A TikTok star was shot dead on Friday morning after being caught in a crossfire of a gunfight while he was shopping for his grandmother at a supermarket in New Orleans. Brandon 'Boogie B' Montrell, 43, a comedian, who boasted more than a quarter of a million followers was shot to death outside a Warehouse District grocery store while sitting in his car.
According to a cousin of Montrell's who spoke to Fox 8, the comedian had been living in Los Angeles while seeking a career in entertainment but had recently returned to Slidell to spend Christmas with his mother and grandmother but was tragically killed.
News of Montrell's death quickly spread across social media on Friday night even though the New Orleans police and the Orleans Parish Coroner's office hadn't revealed the victim's identity till Saturday afternoon had passed. With
Montrell gained popularity on TikTok and Instagram for his amusing "Hood History" series of films by giving historical locations, occasions, and people in New Orleans a hilarious spin.
According to New Orleans police, Montrell looked to have been caught in the crossfire and was not the original target of the shooting that was happening between two men in the store's parking lot.
The comedian had been living in Los Angeles while seeking a career in entertainment but had recently returned to Slidell to spend Christmas with his mother and grandmother.
Police have released surveillance photos of two suspects with a getaway gray or silver vehicle and a picture of Dyamonique Smith, a lady they want to speak with. The case has not yet resulted in any arrests.
Montrell was also very popular on Facebook, where he has another 500,000 fans, and on Instagram, where he has about a quarter of a million followers.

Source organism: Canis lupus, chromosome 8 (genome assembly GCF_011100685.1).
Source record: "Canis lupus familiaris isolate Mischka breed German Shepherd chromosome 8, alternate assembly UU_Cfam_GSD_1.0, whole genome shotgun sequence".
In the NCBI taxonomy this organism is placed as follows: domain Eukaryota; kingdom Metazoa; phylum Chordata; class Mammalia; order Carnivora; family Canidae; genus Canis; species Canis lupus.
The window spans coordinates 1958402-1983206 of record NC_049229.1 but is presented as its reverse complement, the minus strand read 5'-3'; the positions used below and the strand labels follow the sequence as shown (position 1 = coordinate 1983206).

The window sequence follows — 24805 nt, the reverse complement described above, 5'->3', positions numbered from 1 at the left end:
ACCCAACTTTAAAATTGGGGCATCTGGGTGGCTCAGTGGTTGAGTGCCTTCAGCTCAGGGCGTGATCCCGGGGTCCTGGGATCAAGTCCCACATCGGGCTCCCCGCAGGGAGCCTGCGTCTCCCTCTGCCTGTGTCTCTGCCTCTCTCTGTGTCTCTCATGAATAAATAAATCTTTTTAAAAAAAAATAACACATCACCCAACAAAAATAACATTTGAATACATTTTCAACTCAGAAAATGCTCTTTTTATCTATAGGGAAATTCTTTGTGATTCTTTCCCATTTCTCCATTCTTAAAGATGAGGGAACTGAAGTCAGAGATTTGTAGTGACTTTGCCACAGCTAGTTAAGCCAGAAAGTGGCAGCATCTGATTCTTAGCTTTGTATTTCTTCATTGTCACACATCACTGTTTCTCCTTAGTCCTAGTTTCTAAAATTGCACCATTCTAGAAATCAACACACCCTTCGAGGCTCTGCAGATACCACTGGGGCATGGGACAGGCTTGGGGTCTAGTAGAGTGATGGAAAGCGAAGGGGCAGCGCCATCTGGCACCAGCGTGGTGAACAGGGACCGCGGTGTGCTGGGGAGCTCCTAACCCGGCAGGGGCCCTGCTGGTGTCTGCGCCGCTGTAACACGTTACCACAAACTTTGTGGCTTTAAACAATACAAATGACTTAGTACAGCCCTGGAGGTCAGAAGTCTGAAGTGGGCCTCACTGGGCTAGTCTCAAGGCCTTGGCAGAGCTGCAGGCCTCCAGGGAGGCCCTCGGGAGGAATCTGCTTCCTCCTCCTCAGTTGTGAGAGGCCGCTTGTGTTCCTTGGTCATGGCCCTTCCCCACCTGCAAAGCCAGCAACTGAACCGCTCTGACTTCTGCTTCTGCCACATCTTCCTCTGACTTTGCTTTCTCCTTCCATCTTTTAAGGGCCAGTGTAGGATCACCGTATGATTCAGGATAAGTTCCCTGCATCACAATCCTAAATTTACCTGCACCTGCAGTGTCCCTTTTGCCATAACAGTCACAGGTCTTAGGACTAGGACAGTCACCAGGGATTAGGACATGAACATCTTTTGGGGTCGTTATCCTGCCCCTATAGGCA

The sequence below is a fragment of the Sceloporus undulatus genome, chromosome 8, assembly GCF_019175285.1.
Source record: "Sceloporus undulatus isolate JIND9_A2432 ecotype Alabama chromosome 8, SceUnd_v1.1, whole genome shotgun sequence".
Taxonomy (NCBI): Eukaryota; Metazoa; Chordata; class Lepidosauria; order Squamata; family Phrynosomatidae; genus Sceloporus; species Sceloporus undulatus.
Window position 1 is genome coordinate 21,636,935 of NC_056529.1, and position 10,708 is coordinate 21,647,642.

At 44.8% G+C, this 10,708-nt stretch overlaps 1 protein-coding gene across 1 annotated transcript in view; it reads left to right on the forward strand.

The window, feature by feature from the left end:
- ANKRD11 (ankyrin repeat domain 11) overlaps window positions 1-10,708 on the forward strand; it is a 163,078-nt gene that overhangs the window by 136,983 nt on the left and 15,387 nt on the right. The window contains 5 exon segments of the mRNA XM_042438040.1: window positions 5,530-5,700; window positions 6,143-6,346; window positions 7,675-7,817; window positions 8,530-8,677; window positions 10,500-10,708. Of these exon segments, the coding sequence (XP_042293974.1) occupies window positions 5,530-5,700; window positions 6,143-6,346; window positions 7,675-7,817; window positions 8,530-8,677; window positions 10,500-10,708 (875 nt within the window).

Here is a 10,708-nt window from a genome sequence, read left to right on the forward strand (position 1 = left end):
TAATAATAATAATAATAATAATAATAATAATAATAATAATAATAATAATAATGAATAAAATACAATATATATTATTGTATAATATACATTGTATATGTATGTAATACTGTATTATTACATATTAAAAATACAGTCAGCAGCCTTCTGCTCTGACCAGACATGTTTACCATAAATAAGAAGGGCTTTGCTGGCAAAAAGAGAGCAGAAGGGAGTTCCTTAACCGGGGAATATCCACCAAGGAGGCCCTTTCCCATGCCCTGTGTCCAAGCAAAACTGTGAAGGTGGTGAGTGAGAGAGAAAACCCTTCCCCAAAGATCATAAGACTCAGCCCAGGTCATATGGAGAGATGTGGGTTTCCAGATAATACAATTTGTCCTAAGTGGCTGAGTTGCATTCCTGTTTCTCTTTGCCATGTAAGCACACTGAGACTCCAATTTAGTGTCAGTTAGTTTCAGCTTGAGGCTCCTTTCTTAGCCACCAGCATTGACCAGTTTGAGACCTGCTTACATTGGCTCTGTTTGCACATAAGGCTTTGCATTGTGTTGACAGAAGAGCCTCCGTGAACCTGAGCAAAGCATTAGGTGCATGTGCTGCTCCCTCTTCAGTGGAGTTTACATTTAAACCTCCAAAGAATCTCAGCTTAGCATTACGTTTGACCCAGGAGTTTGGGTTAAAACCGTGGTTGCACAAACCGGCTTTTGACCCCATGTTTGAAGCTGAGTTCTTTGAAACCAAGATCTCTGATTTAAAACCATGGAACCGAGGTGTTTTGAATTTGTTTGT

Montrell was well-known for his "Hood History" series of movies, in which he humorously highlighted historical sites across the Crescent City. On Saturday, Montrell's mother slammed the city of New Orleans, claiming that her son's death was a sign of the city's long-term decline.
"My son was not just the victim of a stray bullet," Montrell's mother Sherilyn Price said Saturday in a statement released by family attorney Juan LaFonta.
"He's the victim of decades of neglect that have left New Orleans' youth with no hope for a future and with no real fear of consequences. It's past time for leaders in our city and all over to do their jobs. It matters who the president is, who the governor is, and who the mayor is. Leaders create opportunities â including the opportunity to live in peace without fear of random violence."
"When crime and violence in New Orleans became worrisome, Montrell relocated to Washington D.C. and became a comedian," her statement said.
Additionally, LaFonta described how Montrell's mother was "angry" about her son's murder and was hesitant to come out in public.
"She's angry but not in a 'street justice' kind of way. She's more angry that there's no leadership in this city to prevent things like this and no help for these kids doing these kinds of things."
According to the city's Metropolitan Crime Commission, the homicide rate in New Orleans has increased by 141 percent compared to 2019, while shootings are up 100%, carjackings are up 210%, and armed robberies are up 25%.
As of this point in the year, there have been 265 murders in the city, up from 213 at the same time the previous year, a 31 percent jump. The city hasn't experienced anything like it since 2003.